“In the tech industry, there is talk internally of hiring ‘blue flames,’ or flames that burn the hottest and can put in the hardest work without all the trappings of life and family,” Weisbeck says.
The study shows that performance starts lower when young, then increases around age 30, starts a slow decline. Skills decrease, then hit a peak.
But because younger workers move around more frequently, the attrition rate is costly, up to four times that of an older, more loyal worker, who will stay at the company longer.
“Over the last 20 years, age-related-discrimination charges filed with the EEOC steadily increased until a peak in 2008, and have gradually decreased since. According to the commission’s records, 20,857 ADEA-related-charges were filed with the EEOC last year. In 2008, there were 24,582 age-related-discrimination charges filed with the commission,” according to Amy B. Wang writing in the Washington Post about a Dallas case of a traffic reporter suing a CBS affiliate station for age discrimination in hiring.
Laws do protect workers over 40, but companies need to change practices long before it gets to that point.
The paradox is that older female employees have much to share and can be more succecssful, Kerry Hannon writes in Next Avenue. “I would say that women over 50 starting their own business actually have more advantages than disadvantages in comparison to younger women,” Kimberly A. Eddleston, a professor of entrepreneurship and innovation at Northeastern University and a senior editor on the EIX Editorial Board of the Schulze School of Entrepreneurship at the University of St. Thomas in Minneapolis, told Hannon.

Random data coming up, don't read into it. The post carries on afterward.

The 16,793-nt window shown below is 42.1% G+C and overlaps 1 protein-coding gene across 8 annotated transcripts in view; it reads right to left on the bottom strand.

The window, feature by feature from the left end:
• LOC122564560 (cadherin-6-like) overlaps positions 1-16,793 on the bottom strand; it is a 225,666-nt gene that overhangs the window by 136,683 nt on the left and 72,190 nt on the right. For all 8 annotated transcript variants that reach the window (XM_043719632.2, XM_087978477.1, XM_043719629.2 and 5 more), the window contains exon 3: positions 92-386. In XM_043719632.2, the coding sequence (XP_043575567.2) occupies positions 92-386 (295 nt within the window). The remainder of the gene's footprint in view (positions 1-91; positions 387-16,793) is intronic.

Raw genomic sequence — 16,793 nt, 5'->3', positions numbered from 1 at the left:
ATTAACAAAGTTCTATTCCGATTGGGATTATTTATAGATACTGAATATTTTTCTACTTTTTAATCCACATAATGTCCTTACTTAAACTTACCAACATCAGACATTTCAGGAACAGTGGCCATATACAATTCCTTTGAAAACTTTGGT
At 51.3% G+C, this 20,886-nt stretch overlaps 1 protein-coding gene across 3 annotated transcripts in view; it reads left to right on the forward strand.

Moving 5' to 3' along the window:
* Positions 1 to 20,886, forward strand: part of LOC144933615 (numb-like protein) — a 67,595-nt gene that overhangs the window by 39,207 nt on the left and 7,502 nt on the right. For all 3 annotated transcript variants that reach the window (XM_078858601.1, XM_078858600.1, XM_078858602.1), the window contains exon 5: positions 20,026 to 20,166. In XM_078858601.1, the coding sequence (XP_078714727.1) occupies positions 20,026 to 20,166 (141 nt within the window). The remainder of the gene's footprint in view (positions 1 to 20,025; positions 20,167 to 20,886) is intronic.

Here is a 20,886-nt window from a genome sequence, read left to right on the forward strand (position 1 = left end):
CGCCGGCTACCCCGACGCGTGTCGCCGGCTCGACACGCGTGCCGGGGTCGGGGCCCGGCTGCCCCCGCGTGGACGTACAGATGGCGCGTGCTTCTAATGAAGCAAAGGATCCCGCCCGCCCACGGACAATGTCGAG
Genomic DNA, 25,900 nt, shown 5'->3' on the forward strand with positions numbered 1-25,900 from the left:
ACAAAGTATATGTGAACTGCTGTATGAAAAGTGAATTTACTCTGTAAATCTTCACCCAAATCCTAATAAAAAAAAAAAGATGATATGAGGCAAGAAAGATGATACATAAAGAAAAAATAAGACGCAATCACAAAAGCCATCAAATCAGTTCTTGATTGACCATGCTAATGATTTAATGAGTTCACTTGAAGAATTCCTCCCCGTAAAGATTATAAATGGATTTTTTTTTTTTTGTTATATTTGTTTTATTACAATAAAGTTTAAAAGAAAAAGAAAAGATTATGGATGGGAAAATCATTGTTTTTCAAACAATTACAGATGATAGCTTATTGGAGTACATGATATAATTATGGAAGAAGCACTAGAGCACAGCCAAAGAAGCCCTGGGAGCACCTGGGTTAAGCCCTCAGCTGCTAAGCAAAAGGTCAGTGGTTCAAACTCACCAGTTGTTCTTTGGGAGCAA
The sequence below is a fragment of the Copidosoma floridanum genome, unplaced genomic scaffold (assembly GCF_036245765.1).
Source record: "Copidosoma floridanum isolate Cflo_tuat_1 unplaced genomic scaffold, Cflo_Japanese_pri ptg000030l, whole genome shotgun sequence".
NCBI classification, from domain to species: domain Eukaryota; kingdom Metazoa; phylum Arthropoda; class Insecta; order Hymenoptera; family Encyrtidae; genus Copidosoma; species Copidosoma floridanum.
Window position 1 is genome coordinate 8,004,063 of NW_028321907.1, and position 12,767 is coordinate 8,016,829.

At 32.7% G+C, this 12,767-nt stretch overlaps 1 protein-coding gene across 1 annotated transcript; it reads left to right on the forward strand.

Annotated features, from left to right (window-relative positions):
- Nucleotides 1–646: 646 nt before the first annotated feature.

“The added work experience and the associated boost to their self-confidence significantly assists in the development of their businesses,” says Eddleston.
Weisbeck suggests in order to be “stronger, better companies,” the culture needs to shift away from ageism with these suggested practices:
Review your workforce data to understand to find any signs of potential age bias in hiring, promotions, salary levels, turnover and performance ratings.
Keep in mind that, as with ethnic and gender equity, age equity is a cultural issue – if pockets of ageism exist within your organization, you will need to devise plans to address them not only via better HR practice and policy rollouts, but through culture change.
Consider implementing a practice that for every position you have to fill, consider one or more older candidates (or candidates who will help create a more diverse team, in general).
Develop hiring practices that reduce the potential for intentional or unintentional bias in the screening out of older applicants.
While younger tech workers are the norm, there is also a downside, Weisbeck says. “There is this notion in tech of job hopping,” Weisbeck says of younger workers.
“It’s a turnover problem. Ignoring older workers means you are undermining where talent has tremendous performance. It’s a missed opportunity. A younger worker will join for two years, then jump ship.”
An older worker will likely stay put.
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About the Author
Michele Weldon is editorial director of Take The Lead, an award-winning author, journalist, emerita faculty in journalism at Northwestern University and a senior leader with The OpEd Project. @micheleweldon www.micheleweldon.com